Simple Ways You Can Help Children Affected by Tragedy or Disaster

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Each time I talk to my kids about a natural disaster or an act of violence that affects families, they ask the same question: How can we help? My daughter was in kindergarten when Hurricane Sandy wreaked havoc on the east coast. And she was desperate to help in some small way. She thought about the things that make her feel cozy and warm and organized a sweatshirt drive to provide warm clothing to kids in need. She collected over 150 sweatshirts during a three-week period. Then she sent them to a charity that dispersed them to local kids in need.

Honestly, the thing that is most needed when disaster strikes is money. But many people feel the urge to help in a more hands-on way. Truth be told, I helped my daughter research the idea and contacted several charities to find out what goods were most needed at the time. We took that information, and she formulated her plan. Her first instinct was to start wrapping up her own toys so that kids would have things to play with.

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The call to action is strong when we see others suffering. But it’s important to slow down and provide the help that is needed instead of supplying the things we think others might need. The holiday season is just around the corner, and many families all across the country will need help for a variety of reasons. From homes lost to hurricanes, floods, and wildfires, to families ripped apart by horrific shootings, American families need one another. And helping is a great way to teach kids the power of lending a hand.

Consider these steps before you jump into action so that you and your family can help in a meaningful way.

Cash donations help

Monetary donations help larger charities get resources in place quickly and efficiently. One thing that happens fairly regularly is that people donate immediately when disaster strikes, but it takes a long time for communities to recover from major disasters. Space out your donations or consider monthly donations to help provide relief over a long period of time.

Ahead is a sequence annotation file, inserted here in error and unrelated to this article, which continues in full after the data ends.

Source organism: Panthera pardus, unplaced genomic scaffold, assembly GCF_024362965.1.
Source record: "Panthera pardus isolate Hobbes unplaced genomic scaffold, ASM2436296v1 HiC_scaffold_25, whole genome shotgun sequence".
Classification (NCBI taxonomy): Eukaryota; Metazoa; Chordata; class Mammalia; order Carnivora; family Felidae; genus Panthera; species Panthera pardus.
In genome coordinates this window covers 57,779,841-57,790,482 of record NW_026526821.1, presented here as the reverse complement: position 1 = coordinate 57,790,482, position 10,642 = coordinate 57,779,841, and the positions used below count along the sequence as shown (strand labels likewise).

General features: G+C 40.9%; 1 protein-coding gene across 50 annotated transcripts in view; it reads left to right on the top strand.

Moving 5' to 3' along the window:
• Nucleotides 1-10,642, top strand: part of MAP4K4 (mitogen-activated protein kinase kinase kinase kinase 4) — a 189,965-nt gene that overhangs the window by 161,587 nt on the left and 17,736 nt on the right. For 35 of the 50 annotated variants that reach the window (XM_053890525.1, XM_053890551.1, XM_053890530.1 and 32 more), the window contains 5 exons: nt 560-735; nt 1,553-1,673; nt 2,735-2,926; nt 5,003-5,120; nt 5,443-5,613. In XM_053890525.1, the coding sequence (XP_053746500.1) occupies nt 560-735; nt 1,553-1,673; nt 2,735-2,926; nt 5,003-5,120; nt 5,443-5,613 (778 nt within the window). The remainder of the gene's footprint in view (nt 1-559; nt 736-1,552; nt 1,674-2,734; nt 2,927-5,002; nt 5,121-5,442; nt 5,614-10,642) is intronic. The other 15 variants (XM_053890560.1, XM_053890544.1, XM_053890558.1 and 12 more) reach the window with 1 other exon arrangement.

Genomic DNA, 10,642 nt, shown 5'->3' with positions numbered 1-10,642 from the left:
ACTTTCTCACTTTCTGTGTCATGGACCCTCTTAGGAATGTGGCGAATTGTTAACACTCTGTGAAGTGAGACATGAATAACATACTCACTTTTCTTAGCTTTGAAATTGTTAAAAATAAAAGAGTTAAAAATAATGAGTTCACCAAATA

Kids can help with monetary donations by running lemonade stands, collecting coins, or even starting schoolwide initiatives to raise money for communities in need. It’s amazing how much money can be collected simply by placing a relief jar at the entrance of the school.

Do your research

Sometimes local charities seek help with certain goods that are needed on an immediate basis. After Houston flooded, for example, diapers, and wipes were badly needed. Amazon made it easy to donate these items right away.

Take your time to find out how you can help with material goods or your time. If you happen to live near a disaster site, find out how you can donate your time. Helping make sandwiches at a shelter or cleaning out homes following a flood, for example, require people power. Donating your time helps families get back on their feet.

Consider comfort items

Little kids need their comfort items during times of disaster, and many lose those very touchstones when they flee from natural disaster or violence. Consider a drive to collect new teddy bears and loveys for little ones and find a shelter or children’s organization willing to donate. Take your time on this one. Natural disasters can make it nearly impossible to access the areas that need the most help. While these items are important for children, it’s important to find an organization that can accept and distribute them. 

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Many children will live in shelters and temporary housing following natural disasters and tragedies. Small backpacks stuffed with art supplies, books, and a small toy or comfort item can provide some emotional relief and a feeling of ownership for young children. Living in transition and recovering from disaster is exceptionally difficult. Small items can make a big difference.

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Simple Ways You Can Help Children Affected by Tragedy or Disaster

Katie Hurley, LCSW is a Child and Adolescent Psychotherapist and writer in Los Angeles, CA. She is the author of "No More Mean Girls: The Secret to Raising Strong, Confident, and Compassionate Girls" and "The Happy Kid Handbook: How to Raise Joyful Children in a Stressful World". She earned her BA in Psychology and Women's Studies from Boston College and her MSW from the University of Pennsylvania. She divides her time between her family, her private practice and her writing. Passionate about he ... More

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